A roadtrip isn’t about the distance covered; it’s about the state of mind. Doesn’t matter if it’s around the world or around the block, the roadtrip is about putting yourself out there, with open eyes and a sense that you’re about to discover something. And there’s always something to discover.
Like yesterday. Was one of those rare lazy Saturdays where I had nothing on the calendar. Got up early and decided to make some zucchini bread to clear out some room in the fridge (don’t laugh – if you have zucchini in your garden, you know not to laugh). Did it the old-fashioned way, setting out all the bowls, grating everything by hand, taking my time in a quiet morning meditation.
But by about 11 o’clock, I was done with the at-home thing. D & J had headed off to Great America, and M, in full teenager-in-summer form, hadn’t yet stirred. The zuch bread (what of it I’d not already eaten) was baked, cooled and wrapped, and leftover bacon – cooked to lure M from her slumbers – was set aside on the counter. I wasn’t needed here, and I was getting fidgety.
Set out on my bike with no destination. Nominally the Palo Alto farmers market, but that was only an excuse. I just needed to go. To go and lose myself in a swirl of differentness. To go just to go. Natembea.
I did find myself at the farmers market, though. The familiar, comforting chaos of beets, chard, white peaches, and apricot. And apricots and apricots. The fresh baked bread wafting, kids and fallen berries underfoot. There’s something inherently comforting to me about wandering these places – for reasons I can’t begin to explain, I draw strength and focus from them.
I was just about done and heading back to the tree where I’d left my bike when I noticed a small sign propped up by the tables where some families were dividing the market-bought treats among their kids: “Farmers Market seating courtesy of The Chocolate Garage”.
Well, that was pause for thought (okay, anything with the word “chocolate” in it gives me pause for thought). I wasn’t sure what a “chocolate garage” would look like, or even how to parse the phrase, but down the gravel lane, past another table or two, was a something that looked like a small 1940’s era garage nestled in the shadow of an ivy-covered apartment building. Somewhere in the back of my mind, my roadtrip sense tingled.
Honestly, it didn’t take that much courage to wander down to the end of the land and peer my head in, but I wasn’t prepared for what I saw when I looked. It was indeed a garage, but with a brightly-painted interior covered with wrappers from hundreds of exotic chocolates from around the world. A low, broad table was set in the middle, tiled with trays and plates, each stacked with broken squares of a dozen different shades of brown and black delights, around which half a dozen people of all ages were seated on chairs and cushions, chatting happily as though in the middle of a private tea party. A woman in pink slippers was just bringing another tray to the table.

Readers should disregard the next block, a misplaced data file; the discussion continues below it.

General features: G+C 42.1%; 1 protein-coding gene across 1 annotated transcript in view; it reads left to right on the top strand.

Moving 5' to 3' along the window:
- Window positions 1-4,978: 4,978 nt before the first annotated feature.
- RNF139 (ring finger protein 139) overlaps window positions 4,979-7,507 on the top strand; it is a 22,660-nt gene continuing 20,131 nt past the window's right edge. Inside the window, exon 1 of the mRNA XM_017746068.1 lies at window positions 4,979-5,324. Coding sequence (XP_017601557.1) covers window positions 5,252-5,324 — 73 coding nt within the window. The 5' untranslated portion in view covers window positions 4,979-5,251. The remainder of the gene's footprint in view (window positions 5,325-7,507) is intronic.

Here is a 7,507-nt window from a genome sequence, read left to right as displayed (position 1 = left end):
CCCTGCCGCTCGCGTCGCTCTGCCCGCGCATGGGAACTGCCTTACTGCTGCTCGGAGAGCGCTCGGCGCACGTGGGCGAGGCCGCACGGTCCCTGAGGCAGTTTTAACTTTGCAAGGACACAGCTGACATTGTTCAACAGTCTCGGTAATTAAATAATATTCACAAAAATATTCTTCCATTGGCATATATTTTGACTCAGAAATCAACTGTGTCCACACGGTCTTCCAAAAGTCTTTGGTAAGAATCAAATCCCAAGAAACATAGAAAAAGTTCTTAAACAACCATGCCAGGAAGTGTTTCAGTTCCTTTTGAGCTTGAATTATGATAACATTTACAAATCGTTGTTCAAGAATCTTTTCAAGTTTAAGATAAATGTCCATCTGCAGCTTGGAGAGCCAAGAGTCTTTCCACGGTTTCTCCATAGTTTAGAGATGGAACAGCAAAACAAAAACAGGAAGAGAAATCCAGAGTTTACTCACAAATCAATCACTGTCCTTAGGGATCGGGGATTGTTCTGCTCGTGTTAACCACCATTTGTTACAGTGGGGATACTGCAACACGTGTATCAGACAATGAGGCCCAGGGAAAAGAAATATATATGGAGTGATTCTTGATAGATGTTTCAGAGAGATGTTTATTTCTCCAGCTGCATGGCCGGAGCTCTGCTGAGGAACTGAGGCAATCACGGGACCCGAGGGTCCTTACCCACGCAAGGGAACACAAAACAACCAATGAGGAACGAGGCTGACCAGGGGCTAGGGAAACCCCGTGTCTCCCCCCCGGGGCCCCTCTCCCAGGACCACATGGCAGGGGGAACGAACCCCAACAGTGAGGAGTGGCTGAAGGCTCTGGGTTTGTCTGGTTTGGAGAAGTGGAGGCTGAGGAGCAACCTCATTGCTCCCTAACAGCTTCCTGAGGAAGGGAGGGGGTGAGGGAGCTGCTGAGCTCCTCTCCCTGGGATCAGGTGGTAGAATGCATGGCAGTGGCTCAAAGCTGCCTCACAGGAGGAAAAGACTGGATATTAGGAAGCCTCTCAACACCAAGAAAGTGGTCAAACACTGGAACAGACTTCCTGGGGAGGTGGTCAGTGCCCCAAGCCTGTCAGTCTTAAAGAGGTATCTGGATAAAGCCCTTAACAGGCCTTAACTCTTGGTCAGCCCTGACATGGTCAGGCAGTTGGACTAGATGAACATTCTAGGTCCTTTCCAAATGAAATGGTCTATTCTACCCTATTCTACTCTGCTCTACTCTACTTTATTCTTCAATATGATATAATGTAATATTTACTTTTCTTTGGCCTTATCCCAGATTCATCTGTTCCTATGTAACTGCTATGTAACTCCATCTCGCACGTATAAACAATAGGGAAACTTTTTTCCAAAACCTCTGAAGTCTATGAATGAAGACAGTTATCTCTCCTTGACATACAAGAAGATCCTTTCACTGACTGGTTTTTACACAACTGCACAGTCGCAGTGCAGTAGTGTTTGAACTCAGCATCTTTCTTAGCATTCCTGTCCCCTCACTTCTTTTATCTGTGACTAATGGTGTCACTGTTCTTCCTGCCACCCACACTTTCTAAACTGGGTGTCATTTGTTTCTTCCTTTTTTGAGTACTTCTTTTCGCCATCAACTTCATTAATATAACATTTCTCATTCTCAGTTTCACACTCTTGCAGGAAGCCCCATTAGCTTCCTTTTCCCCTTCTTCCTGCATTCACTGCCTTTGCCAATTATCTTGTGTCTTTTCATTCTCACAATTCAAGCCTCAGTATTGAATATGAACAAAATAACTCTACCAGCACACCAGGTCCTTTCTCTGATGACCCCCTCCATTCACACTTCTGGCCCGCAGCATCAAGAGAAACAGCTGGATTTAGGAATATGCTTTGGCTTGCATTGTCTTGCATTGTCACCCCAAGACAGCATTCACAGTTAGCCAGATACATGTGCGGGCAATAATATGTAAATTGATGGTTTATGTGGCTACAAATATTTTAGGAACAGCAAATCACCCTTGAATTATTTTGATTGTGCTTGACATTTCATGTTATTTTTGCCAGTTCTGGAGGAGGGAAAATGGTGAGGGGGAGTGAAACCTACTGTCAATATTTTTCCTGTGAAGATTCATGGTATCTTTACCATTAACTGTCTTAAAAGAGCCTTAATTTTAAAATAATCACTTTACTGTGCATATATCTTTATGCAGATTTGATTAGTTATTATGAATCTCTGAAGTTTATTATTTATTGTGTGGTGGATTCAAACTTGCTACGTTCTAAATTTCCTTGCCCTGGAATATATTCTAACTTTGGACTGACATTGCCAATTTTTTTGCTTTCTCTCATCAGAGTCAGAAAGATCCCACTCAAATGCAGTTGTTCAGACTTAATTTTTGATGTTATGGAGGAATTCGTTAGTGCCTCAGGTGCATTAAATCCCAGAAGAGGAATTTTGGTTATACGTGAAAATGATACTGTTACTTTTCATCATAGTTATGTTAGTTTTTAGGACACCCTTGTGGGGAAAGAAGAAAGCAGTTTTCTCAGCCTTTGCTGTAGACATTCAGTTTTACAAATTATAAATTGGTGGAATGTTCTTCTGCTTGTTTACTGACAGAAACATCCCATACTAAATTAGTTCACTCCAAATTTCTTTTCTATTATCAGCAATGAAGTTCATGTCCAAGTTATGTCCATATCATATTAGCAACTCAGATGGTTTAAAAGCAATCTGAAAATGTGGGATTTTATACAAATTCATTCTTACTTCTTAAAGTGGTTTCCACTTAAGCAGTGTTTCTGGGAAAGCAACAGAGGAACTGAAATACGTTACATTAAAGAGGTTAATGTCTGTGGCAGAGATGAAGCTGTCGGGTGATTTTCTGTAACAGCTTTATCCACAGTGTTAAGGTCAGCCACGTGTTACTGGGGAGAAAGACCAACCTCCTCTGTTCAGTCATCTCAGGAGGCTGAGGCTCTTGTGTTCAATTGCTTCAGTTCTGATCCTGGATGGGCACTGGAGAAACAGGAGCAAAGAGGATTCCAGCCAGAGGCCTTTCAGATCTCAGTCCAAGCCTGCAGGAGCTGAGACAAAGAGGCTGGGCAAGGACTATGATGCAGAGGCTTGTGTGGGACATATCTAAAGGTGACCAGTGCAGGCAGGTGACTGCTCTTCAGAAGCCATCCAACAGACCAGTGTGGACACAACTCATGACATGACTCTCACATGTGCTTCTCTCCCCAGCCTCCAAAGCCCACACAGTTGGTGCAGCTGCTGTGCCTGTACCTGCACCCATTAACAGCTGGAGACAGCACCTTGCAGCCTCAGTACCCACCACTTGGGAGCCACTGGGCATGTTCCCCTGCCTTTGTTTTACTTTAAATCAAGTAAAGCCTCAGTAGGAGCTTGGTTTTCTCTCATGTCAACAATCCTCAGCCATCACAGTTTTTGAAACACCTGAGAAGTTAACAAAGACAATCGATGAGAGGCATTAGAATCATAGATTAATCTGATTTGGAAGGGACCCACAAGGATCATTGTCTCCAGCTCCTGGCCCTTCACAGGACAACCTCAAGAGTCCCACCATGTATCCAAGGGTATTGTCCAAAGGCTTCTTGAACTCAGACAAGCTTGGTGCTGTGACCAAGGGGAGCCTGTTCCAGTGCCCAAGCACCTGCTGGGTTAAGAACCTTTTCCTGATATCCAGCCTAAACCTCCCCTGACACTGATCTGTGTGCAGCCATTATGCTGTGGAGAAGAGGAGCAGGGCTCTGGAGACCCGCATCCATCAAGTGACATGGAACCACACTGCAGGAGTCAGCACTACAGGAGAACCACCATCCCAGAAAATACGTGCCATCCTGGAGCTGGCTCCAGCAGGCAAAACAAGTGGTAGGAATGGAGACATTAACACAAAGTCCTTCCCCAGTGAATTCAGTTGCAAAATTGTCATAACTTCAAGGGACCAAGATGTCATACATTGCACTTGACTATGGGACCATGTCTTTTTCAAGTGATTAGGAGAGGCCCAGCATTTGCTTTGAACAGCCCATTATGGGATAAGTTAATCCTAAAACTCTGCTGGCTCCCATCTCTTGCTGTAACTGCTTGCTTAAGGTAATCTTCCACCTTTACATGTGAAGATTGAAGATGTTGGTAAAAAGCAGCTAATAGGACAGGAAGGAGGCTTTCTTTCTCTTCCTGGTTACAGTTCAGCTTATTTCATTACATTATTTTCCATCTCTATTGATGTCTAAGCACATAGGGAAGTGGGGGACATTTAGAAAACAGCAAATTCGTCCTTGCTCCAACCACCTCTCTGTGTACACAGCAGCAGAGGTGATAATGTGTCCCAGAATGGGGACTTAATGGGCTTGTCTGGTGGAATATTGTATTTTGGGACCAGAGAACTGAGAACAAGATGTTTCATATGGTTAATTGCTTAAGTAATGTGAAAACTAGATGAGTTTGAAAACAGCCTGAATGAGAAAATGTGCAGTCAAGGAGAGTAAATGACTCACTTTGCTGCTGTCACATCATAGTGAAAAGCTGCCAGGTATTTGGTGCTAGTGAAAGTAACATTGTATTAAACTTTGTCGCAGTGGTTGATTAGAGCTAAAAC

“Hi – welcome! Come, have a seat. I’m Sunita; would you like some chocolate?”
How does anyone answer that with anything other than “Thank you. Yes, please.”
As I sat on the floor and sampled, comparing notes with the old hipsters, young mothers and twenty-somethings, Sunita explained the situation. She’d had the garage for about a year. She liked to concentrate on small, bean-to-bar producers who ran the entire process themselves, so she could know that she really was supporting fair trade (not TM) production. She ran private tastings on the side, but on Saturdays opened the garage to market goers – just to stop by and try a taste or two.
She interrupted her explanation to back Zeina up on a story: “Yes – the Patric ‘PB&J’ chocolate! Not for purists, but a lot of fun. It was a limited edition run; I think I’ve still got a little back here somewhere.”
And she did. There was the Honduran vs. Tanzanian single-bean chocolates, and the “raw” (no ingredients heated above 135 degrees) vs “cooked” comparison. “I’m not going to tell you which is which – they’re both from the same company; I just don’t want to bias you either way.”
Old friends came in and embraced Sunita, then plonked themselves down on an empty cushion around the table. More chocolate was already coming out (“Oh – I’ve got one you’re going to love!”). I felt I would have been welcome there for the whole afternoon, but was feeling guilty for having left Miranda on her own, slumbering at home.
I thanked Sunita as best I could, asked if I could purchase one of the Patric 70% bars (nicely conched and smooth; a purist’s bar, with only cacao, cane sugar and cocoa butter), and promised I’d be back. Then made my way back to my bike, another wonderful little roadtrip in the bag.